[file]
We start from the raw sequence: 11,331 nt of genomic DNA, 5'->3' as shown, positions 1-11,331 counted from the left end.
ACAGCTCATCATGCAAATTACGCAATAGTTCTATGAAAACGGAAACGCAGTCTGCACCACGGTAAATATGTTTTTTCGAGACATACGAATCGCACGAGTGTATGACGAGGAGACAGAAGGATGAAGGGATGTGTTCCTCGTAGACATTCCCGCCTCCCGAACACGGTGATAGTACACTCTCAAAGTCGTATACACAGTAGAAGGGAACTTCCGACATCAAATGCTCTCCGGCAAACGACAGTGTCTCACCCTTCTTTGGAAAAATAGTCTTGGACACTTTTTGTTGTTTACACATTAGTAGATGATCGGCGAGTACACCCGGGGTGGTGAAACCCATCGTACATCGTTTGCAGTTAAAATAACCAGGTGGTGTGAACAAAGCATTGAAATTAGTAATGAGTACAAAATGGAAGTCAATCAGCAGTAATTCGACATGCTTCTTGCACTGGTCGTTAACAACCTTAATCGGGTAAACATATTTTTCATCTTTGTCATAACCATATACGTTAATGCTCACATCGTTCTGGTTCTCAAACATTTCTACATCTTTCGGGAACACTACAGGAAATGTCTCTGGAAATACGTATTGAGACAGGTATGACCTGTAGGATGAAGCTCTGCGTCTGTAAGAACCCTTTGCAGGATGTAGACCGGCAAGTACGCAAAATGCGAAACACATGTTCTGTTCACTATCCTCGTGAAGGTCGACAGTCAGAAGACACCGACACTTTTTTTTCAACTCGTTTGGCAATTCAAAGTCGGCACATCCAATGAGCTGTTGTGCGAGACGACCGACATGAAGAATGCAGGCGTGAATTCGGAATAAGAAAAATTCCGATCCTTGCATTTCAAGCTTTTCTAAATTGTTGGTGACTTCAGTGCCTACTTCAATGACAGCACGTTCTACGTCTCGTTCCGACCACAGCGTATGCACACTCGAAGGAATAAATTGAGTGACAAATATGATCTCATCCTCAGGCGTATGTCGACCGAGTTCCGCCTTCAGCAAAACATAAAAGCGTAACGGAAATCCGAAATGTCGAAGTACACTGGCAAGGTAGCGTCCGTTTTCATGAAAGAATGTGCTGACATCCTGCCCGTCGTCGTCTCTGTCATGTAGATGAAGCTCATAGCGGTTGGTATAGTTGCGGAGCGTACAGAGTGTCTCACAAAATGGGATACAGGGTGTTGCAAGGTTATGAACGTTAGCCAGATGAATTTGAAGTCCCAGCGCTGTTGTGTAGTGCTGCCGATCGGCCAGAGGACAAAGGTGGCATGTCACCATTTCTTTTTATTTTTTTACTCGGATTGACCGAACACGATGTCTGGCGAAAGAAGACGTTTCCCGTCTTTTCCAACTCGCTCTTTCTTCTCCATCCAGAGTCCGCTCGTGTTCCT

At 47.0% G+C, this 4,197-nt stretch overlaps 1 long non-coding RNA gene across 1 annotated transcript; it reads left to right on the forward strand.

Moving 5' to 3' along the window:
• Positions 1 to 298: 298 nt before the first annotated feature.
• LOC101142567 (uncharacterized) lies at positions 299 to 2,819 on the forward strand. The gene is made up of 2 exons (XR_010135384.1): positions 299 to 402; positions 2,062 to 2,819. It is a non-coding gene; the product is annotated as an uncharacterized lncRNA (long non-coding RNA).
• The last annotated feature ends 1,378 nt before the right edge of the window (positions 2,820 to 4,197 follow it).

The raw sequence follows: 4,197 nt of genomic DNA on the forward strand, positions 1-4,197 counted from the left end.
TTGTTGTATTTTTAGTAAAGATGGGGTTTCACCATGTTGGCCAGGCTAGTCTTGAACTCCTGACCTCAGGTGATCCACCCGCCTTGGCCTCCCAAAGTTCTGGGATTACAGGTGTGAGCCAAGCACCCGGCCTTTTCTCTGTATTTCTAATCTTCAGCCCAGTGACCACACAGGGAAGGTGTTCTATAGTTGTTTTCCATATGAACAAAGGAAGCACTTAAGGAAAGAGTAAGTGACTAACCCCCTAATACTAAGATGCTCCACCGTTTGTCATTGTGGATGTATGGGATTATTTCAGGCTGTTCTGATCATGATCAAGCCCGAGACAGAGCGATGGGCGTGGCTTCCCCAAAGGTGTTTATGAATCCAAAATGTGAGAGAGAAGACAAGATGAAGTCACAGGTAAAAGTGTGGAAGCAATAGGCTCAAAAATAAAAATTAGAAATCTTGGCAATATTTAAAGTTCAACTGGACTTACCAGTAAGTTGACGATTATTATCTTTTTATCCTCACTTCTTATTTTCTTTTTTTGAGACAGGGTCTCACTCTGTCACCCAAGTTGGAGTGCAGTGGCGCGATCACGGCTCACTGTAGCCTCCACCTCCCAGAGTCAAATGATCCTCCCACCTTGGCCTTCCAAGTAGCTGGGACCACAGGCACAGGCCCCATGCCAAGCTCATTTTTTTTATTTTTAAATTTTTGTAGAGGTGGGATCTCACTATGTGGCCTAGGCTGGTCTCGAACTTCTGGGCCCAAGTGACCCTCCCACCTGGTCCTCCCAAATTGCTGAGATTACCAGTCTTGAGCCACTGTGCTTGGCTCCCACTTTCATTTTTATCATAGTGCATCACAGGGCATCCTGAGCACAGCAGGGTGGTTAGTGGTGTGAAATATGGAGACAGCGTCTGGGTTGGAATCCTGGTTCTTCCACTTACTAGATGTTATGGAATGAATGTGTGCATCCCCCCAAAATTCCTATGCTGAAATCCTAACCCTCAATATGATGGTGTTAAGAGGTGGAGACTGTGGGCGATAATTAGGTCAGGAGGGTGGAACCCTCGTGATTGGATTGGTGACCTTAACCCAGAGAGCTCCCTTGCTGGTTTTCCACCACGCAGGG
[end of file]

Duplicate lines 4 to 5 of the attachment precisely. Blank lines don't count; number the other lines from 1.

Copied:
Moving 5' to 3' along the window:
• Positions 1 to 298: 298 nt before the first annotated feature.